Investors sought safe assets in the immediate aftermath of the terrorist attacks in London, sending the British pound into decline along with the value of stocks in such industries as insurance, transportation, and tourism. The London Stock Exchange remained open despite the shock gripping the city - its FTSE index down 2 percent as it neared the close of trading Thursday. The pound dropped from $1.7567 to $1.7446 against the US dollar. Gold, meanwhile, rose $4.25 an ounce in London trading, to $427.85. Buyers also were flocking to US Treasury bonds, reports said. In Paris, the key CAC 40 stock index slid 4.5 percent in the early hours after the attacks, but recovered slightly and was down by 2.3 percent as the close approached. Germany's DAX index fell 2.2 percent, with Finance Minister Hans Eichel appealing to investors to "react with prudence" to the incidents in London. In New York, Dow Jones Industrial Average futures recovered from an immediate 190-point drop on news of the attacks to 133 points in early trading. Nasdaq index futures, which were off 35.50 points before the market opened, had recovered 11 of those points as the Monitor went to press.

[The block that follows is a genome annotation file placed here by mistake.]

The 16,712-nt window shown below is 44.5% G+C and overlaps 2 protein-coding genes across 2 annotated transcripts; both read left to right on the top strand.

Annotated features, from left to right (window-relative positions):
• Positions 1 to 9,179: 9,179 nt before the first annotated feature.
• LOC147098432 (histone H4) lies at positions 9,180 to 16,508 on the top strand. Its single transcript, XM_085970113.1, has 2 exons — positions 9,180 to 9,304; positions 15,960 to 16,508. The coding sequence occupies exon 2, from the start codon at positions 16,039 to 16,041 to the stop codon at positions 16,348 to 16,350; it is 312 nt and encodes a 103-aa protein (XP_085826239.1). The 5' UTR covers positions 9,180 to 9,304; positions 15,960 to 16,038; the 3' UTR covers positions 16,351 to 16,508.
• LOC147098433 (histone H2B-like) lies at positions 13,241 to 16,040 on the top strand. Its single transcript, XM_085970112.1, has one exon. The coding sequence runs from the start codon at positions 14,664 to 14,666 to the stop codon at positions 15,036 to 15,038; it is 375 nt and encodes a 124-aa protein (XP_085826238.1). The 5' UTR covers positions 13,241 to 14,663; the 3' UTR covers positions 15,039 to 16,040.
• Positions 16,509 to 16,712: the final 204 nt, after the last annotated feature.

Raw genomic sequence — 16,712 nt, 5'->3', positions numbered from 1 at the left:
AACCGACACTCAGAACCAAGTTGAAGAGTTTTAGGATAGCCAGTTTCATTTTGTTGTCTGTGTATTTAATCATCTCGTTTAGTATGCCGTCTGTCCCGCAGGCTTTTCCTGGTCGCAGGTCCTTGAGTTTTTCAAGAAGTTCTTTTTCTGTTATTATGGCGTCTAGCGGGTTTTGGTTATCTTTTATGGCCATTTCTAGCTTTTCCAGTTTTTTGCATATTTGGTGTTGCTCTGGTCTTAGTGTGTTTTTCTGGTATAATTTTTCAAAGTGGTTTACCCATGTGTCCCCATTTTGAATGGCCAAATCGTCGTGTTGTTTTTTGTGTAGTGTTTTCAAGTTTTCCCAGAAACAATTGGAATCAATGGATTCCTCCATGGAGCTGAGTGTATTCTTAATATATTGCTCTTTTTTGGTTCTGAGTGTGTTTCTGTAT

Unocal, the oil company at the center of an international bidding war, has said it would consider reneging on the $16.5 billion bid it accepted from rival Chevron, the Financial Times reported. But it said such a move would come with conditions: The Chinese oil producer bidding against Chevron, CNOOC, would have to pledge to meet the demands of US regulators, who must approve a takeover. CNOOC has bid $18.5 billion for Unocal, and its chief executive said that might be increased to try to overcome the hesitation of some Unocal board members. Fu Chengyu also told The Washington Post Wednesday he was dismayed that "so many people would be so sensitive to this." Some of Unocal's major shareholders, meanwhile, told the Post they disagree that a CNOOC takeover would pose a threat to US security and that Chevron will have to raise its offer if it hopes to complete the merger.
UnitedHealth Group, the nation's second-largest underwriter of medical insurance, said it will acquire PacifiCare Health Systems for $8.1 billion in cash and stock. The deal includes the assumption of another $1.1 billion of PacifiCare's debt. It opens the large California market to UnitedHealth, which is based in Minnetonka, Minn., and is not a significant player in western states. PacifiCare, of Cypress, Calif., is the No. 2 private administrator of Medicare plans in the US.